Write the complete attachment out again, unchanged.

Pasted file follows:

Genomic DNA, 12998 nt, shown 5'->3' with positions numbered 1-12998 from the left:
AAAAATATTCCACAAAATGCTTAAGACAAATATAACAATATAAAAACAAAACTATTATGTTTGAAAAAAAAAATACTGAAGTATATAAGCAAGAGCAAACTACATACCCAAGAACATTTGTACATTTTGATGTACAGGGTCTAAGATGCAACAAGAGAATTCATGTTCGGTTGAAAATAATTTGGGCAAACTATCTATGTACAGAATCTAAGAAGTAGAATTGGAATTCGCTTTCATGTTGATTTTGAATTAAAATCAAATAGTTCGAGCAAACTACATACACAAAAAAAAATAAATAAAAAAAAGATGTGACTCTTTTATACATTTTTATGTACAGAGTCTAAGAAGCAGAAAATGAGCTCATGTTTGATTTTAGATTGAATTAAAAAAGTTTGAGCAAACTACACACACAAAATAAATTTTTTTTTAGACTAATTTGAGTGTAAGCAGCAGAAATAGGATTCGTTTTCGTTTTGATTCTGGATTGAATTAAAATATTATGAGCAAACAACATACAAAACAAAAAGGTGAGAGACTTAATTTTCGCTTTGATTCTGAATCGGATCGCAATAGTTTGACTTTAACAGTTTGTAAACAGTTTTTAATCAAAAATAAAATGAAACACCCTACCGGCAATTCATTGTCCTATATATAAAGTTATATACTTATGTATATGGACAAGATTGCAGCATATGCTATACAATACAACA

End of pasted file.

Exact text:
Genomic DNA, 12998 nt, shown 5'->3' with positions numbered 1-12998 from the left:
AAAAATATTCCACAAAATGCTTAAGACAAATATAACAATATAAAAACAAAACTATTATGTTTGAAAAAAAAAATACTGAAGTATATAAGCAAGAGCAAACTACATACCCAAGAACATTTGTACATTTTGATGTACAGGGTCTAAGATGCAACAAGAGAATTCATGTTCGGTTGAAAATAATTTGGGCAAACTATCTATGTACAGAATCTAAGAAGTAGAATTGGAATTCGCTTTCATGTTGATTTTGAATTAAAATCAAATAGTTCGAGCAAACTACATACACAAAAAAAAATAAATAAAAAAAAGATGTGACTCTTTTATACATTTTTATGTACAGAGTCTAAGAAGCAGAAAATGAGCTCATGTTTGATTTTAGATTGAATTAAAAAAGTTTGAGCAAACTACACACACAAAATAAATTTTTTTTTAGACTAATTTGAGTGTAAGCAGCAGAAATAGGATTCGTTTTCGTTTTGATTCTGGATTGAATTAAAATATTATGAGCAAACAACATACAAAACAAAAAGGTGAGAGACTTAATTTTCGCTTTGATTCTGAATCGGATCGCAATAGTTTGACTTTAACAGTTTGTAAACAGTTTTTAATCAAAAATAAAATGAAACACCCTACCGGCAATTCATTGTCCTATATATAAAGTTATATACTTATGTATATGGACAAGATTGCAGCATATGCTATACAATACAACA